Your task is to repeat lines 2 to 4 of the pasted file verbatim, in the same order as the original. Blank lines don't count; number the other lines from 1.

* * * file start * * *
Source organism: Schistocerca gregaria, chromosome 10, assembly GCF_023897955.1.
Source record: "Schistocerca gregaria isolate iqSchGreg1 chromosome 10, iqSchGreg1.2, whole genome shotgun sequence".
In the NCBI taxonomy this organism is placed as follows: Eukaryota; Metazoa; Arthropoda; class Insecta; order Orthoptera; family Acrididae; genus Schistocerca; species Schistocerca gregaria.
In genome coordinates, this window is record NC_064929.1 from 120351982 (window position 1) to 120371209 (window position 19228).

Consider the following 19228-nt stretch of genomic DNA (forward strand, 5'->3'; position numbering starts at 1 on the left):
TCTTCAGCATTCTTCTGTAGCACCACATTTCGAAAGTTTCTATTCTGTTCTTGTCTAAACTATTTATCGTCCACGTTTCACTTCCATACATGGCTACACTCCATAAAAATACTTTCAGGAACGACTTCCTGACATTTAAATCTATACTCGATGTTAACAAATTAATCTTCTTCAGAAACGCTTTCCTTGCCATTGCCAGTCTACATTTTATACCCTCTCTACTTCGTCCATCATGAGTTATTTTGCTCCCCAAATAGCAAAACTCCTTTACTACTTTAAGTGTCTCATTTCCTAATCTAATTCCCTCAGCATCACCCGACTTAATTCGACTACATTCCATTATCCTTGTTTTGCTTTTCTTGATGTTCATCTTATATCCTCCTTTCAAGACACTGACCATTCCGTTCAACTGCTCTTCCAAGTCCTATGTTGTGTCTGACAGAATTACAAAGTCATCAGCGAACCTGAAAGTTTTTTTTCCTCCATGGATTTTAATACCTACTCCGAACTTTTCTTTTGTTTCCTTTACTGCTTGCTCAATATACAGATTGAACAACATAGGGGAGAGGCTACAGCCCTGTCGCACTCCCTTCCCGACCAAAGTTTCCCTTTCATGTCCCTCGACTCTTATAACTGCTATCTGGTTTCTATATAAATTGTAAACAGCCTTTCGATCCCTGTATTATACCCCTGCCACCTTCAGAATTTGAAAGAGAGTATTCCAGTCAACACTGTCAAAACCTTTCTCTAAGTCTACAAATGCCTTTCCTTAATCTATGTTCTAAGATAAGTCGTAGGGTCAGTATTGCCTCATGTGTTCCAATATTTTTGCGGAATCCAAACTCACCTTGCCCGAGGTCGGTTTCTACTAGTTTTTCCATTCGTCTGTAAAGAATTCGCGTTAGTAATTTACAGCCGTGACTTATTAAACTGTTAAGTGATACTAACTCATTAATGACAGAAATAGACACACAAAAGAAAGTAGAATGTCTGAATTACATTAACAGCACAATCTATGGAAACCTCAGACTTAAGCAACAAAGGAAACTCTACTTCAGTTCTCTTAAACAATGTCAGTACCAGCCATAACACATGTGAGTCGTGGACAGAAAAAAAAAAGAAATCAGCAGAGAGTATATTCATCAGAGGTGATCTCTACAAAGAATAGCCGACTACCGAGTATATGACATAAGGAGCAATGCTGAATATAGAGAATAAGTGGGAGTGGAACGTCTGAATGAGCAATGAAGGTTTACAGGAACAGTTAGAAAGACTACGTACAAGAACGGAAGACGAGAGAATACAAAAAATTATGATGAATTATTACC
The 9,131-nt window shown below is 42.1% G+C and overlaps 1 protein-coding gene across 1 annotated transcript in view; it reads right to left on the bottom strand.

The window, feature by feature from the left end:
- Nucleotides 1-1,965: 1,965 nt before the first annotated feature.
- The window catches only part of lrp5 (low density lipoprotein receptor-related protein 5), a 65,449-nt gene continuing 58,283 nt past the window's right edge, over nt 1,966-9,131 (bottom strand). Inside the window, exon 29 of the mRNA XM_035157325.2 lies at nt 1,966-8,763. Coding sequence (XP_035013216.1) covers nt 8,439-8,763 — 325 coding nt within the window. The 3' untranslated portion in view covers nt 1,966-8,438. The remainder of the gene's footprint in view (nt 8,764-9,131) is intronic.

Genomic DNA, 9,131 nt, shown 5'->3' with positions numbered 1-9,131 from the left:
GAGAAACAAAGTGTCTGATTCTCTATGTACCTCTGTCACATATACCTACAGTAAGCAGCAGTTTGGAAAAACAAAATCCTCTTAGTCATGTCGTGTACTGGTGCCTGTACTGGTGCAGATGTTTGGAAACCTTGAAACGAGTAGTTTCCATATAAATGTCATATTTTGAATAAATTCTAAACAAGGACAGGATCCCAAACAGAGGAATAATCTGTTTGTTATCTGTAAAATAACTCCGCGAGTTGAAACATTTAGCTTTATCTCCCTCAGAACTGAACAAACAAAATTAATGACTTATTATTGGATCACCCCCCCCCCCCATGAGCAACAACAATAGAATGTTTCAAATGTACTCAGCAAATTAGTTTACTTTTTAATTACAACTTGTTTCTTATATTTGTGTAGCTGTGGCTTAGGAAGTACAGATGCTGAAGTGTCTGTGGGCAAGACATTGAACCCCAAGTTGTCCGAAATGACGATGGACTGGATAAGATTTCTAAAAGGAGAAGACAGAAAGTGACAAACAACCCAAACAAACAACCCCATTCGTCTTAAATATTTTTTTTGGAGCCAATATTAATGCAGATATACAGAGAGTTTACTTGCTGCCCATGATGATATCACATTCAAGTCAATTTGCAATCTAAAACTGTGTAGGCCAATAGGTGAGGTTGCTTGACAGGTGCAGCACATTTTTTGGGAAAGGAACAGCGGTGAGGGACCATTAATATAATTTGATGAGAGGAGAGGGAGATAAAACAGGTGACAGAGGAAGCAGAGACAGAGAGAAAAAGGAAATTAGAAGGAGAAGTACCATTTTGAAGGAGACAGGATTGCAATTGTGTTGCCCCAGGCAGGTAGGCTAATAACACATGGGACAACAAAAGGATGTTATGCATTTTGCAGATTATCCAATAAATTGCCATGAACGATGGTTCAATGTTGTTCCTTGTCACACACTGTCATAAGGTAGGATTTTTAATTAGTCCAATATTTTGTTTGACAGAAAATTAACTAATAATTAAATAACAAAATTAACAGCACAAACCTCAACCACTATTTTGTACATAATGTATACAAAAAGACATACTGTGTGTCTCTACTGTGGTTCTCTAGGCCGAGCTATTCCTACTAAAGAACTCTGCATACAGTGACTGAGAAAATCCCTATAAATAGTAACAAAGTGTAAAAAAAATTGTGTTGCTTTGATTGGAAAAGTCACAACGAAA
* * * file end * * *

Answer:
Source record: "Schistocerca gregaria isolate iqSchGreg1 chromosome 10, iqSchGreg1.2, whole genome shotgun sequence".
In the NCBI taxonomy this organism is placed as follows: Eukaryota; Metazoa; Arthropoda; class Insecta; order Orthoptera; family Acrididae; genus Schistocerca; species Schistocerca gregaria.
In genome coordinates, this window is record NC_064929.1 from 120351982 (window position 1) to 120371209 (window position 19228).